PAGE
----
Level 3 Gymnastics RequirementsThese are the level 3 gymnastics requirements. Level 3 in gymnastics is not a required competitive level; learn more about the gymnastics levels here.

To compete in level 3 gymnastics a gymnast must be able to do the following skills on each of the four events and have reached her 6th birthday.
Would you like a FREE printable Level 3 Gymnastics Skills Checklist? If so, Click Here to Download

gymnastics skill progression checklist level 3

I’ve starred the skills that are generally the hardest for gymnasts to learn and most often prohibit a gymnast from moving on to level 3.

Level 3 Gymnastics Requirements: Vault

  • handstand flat back onto mat stack

Level 3 Gymnastics Requirements: Bars

  • pullover*
  • front hip circle
  • single leg squat through
  • forward stride circle (mill circle) or single leg basket swing
  • back hip circle
  • underswing dismount

Level 3 Gymnastics Requirements: Beam

  • handstand
  • leap with 90 degree split
  • straight jump
  • side handstand dismount*

Level 3 Gymnastics Requirements: Floor

  • split jump
  • handstand forward roll
  • handstand to a bridge to a kickover
  • leap with 90 degree split
  • backward roll to a pushup position
  • round-off back-handspring*

Once a gymnast can perform all of these skills and she has learned the Level 3 gymnastics compulsory routines, she is ready to compete in a Level 3 meet. The next gymnastics level is Level 4.

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17 comments… add one
  • Rosanna Carta November 9, 2013, 8:10 am

    My daughter is on Level 3 and can do all of these things already and we feel that she should be able to go on to the next level. They keep repeating easy things and we feel that she is being left behind and it’s hurting her skills.

    • gymnasticshq November 11, 2013, 5:03 pm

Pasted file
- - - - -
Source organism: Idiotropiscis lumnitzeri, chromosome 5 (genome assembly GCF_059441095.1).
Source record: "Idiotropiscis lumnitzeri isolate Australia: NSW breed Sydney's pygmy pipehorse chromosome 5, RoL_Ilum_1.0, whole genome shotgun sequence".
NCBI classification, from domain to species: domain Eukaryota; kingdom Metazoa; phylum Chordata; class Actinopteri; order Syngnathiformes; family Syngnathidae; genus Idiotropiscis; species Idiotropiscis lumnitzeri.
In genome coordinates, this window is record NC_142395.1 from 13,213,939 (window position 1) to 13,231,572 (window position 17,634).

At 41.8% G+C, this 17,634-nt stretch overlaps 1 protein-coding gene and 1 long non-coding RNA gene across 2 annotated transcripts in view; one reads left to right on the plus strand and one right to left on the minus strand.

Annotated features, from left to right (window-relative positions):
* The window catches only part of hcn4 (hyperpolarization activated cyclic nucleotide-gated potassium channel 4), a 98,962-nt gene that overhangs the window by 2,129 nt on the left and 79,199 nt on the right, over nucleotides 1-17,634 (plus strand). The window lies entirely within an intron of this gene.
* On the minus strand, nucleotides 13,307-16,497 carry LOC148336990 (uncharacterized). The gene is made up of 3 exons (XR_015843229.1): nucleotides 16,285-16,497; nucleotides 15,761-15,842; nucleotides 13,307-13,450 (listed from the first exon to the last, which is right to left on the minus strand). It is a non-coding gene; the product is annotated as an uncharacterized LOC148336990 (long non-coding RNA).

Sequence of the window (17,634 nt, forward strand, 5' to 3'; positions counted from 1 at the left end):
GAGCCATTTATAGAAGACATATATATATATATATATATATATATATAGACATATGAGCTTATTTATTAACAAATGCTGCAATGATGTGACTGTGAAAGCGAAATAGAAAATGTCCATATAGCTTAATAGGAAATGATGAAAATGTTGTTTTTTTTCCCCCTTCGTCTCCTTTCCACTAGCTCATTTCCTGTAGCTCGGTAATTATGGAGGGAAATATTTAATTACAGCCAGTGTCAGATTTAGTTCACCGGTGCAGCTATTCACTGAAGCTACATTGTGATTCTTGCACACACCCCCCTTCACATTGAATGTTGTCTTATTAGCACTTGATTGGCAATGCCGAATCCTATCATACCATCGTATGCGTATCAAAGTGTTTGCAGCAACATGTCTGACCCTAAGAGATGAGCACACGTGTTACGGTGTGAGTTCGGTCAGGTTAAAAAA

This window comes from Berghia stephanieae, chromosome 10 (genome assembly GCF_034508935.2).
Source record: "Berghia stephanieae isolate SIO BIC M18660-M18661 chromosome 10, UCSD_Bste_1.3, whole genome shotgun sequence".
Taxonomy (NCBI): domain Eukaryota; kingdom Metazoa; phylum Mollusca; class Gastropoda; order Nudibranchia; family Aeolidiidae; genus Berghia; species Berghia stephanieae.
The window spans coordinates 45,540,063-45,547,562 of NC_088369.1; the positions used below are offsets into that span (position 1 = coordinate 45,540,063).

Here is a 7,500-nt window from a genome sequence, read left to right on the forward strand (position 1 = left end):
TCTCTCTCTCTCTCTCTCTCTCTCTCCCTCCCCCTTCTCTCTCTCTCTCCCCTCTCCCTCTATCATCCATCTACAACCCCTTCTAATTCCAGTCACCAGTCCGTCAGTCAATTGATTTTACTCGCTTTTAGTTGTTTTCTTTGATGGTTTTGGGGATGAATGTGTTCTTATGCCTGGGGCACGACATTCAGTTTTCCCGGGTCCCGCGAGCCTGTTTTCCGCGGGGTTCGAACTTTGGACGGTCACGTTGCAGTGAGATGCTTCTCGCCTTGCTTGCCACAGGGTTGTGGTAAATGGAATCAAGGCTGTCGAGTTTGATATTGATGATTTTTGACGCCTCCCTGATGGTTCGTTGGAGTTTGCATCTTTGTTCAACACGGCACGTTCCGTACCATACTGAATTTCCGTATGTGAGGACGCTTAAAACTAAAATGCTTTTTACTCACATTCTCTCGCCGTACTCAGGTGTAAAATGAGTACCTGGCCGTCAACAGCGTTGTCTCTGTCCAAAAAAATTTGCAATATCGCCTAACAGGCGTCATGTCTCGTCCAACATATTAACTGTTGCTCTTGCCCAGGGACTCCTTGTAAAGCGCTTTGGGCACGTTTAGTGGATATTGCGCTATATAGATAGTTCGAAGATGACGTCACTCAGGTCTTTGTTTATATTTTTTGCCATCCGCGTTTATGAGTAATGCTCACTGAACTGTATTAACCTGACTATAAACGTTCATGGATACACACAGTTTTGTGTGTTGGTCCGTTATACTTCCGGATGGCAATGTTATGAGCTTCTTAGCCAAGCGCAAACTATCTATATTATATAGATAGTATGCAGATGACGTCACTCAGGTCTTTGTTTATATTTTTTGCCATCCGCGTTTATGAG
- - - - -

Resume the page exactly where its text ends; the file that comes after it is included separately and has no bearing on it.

Rosanna, I’m sure that’s very frustrating. I think Christy has given you some great advice!

  • Christy November 11, 2013, 9:34 am

    >>My daughter is on Level 3 and can do all of these things already and we feel that she should be able to go on to the next level.<<

    Some gyms keep their gymnasts in their current level until they achieve a certain score on each event or all-around. The best thing you can do is talk with your daughter's coach to A) let him/her know that your daughter is eager to advance and, B) discover if the gym/coach has specific criteria the gymnast must meet before moving up.

  • DivergentTobiasTris March 9, 2014, 7:59 am

    Hi. My first gymnastics meet is next weekend and I need some advice on how to not be so nervous, because all I can think about right now is the meet

    • Margaret December 2, 2014, 5:40 am

      the trick is just believing in yourself and hsving confidence

  • Nikki July 7, 2014, 8:12 am

    I can do all of the level 1 2 and 3 skills except for a round off back handspring. I am also a deft taught gymnast but I might join a gym soon, when they ask what level I am should I say I don’t have a level bc I’m a self taught gymnast for about 6 years now or should I say level 3 but I am working in my round off back handspring

    • Michaela July 14, 2014, 12:11 am


      Nikki, Most gyms test new comers to see where to place them so you won’t really need to explain yourself. You can just demonstrate what you can do! Also, they may place you in a lower level briefly before moving you up to polish the skills you’ve learned on your own. If you are interested in being involved in the competitive team at the gym, they look for kids who are very focused, are teachable, have beautiful form, and are STRONG. Something to think about 🙂